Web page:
To Buck Davidson’s daughter Ellie, the Breyer horses in the stable she shares with her older sister, Aubrey, are all the same. She refers to all model and real-life horses by the name “Prize” and treats them alike, including the bay horse with a white hind sock that will have bigger meaning when she is old enough to understand its identity.
It’s Ballynoe Castle RM, or “Reggie,” the Irish Sport Horse who, with her father, became the U.S. Eventing Association’s highest point-scoring horse of all time in 2014. Reggie was made into Breyer model in 2019, though his release planned at Breyerfest in 2020 was canceled due to COVID-19.
Both girls were too young to understand the significance of their resin Reggie when he joined their other Breyer horses. They play with him like they do with their other toys.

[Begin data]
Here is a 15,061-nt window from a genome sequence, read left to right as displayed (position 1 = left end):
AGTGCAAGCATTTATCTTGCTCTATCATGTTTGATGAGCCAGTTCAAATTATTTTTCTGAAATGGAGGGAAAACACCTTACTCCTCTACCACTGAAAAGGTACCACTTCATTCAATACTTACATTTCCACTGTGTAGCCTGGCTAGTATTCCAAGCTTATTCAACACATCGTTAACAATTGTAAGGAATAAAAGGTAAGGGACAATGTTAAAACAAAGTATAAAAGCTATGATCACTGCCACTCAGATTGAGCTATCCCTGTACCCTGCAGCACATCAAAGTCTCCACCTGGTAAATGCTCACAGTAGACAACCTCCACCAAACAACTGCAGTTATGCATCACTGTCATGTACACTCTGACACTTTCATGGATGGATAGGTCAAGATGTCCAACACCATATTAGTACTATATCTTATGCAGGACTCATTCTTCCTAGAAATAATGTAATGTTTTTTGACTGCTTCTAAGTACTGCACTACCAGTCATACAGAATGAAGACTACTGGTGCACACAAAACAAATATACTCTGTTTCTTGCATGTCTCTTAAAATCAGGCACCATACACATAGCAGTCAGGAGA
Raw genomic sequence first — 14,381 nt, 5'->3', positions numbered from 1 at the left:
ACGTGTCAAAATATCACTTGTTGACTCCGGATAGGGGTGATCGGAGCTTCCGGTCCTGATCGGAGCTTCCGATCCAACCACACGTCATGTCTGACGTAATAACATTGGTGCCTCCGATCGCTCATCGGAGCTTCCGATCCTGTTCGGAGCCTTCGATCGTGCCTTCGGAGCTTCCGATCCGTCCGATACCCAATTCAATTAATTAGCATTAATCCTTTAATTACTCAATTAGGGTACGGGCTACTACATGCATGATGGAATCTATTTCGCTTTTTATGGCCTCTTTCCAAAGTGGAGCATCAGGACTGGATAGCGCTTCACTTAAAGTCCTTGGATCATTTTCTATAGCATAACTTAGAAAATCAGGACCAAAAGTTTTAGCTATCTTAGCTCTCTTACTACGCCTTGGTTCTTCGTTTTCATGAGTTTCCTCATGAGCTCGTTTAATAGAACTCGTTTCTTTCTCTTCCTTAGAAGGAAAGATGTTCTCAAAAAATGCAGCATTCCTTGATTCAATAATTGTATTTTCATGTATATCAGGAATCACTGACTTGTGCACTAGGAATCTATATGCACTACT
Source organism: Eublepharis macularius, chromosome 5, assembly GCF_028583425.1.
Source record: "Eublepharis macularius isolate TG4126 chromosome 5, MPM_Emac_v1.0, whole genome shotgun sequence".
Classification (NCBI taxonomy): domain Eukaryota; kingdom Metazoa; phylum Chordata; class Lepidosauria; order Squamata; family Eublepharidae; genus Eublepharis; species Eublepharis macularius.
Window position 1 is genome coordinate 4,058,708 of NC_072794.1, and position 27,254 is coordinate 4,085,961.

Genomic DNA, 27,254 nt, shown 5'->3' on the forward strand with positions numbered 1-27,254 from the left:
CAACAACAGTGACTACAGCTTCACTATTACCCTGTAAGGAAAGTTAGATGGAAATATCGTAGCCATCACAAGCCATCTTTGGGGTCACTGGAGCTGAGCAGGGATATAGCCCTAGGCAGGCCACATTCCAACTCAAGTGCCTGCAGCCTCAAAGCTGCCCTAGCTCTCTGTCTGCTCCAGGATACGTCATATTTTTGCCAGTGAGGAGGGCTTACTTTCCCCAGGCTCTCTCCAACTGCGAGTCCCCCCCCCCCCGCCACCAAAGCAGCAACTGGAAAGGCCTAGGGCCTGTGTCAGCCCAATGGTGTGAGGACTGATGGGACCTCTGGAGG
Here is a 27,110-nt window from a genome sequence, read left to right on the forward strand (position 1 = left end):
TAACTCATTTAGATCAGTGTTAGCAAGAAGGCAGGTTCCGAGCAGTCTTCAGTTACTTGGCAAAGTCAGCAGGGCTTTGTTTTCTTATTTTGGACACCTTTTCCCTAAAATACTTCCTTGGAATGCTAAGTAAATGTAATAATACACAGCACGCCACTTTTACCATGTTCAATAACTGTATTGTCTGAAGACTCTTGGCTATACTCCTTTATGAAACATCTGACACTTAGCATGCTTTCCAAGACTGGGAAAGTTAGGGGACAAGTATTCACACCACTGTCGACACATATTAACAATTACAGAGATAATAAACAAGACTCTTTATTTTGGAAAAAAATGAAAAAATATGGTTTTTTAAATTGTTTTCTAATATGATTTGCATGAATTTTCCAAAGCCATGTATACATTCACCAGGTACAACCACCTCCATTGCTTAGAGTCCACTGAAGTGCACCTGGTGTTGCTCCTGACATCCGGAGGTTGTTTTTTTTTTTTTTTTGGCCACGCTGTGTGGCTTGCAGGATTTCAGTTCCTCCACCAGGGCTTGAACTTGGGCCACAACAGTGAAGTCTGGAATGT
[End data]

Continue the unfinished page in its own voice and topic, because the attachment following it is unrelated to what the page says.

“It was just a horse in a box, and the box got trashed just like every other box,” Davidson said. “Reggie is alongside her other Breyer horses that might be missing an ear, might have some Sharpies written on them.”
Davidson learned about Breyer’s desire to make Reggie into a model from the caretaker at Carl and Cassie Segal’s farm in New Jersey, where the gelding was living with his owners in retirement. Davidson was impressed to learn how much background work the toy company put into creating a lifelike model of Reggie, which not only included speaking with him as the rider but meeting the horse in real life.
“They went out and spent a day with Reggie in the field and took pictures of Reggie,” said Davidson. “They wanted to get to know him on a personal level. It’s a lot more involved than I knew, but they really wanted to know his personality. They wanted to make it as authentic as possible.”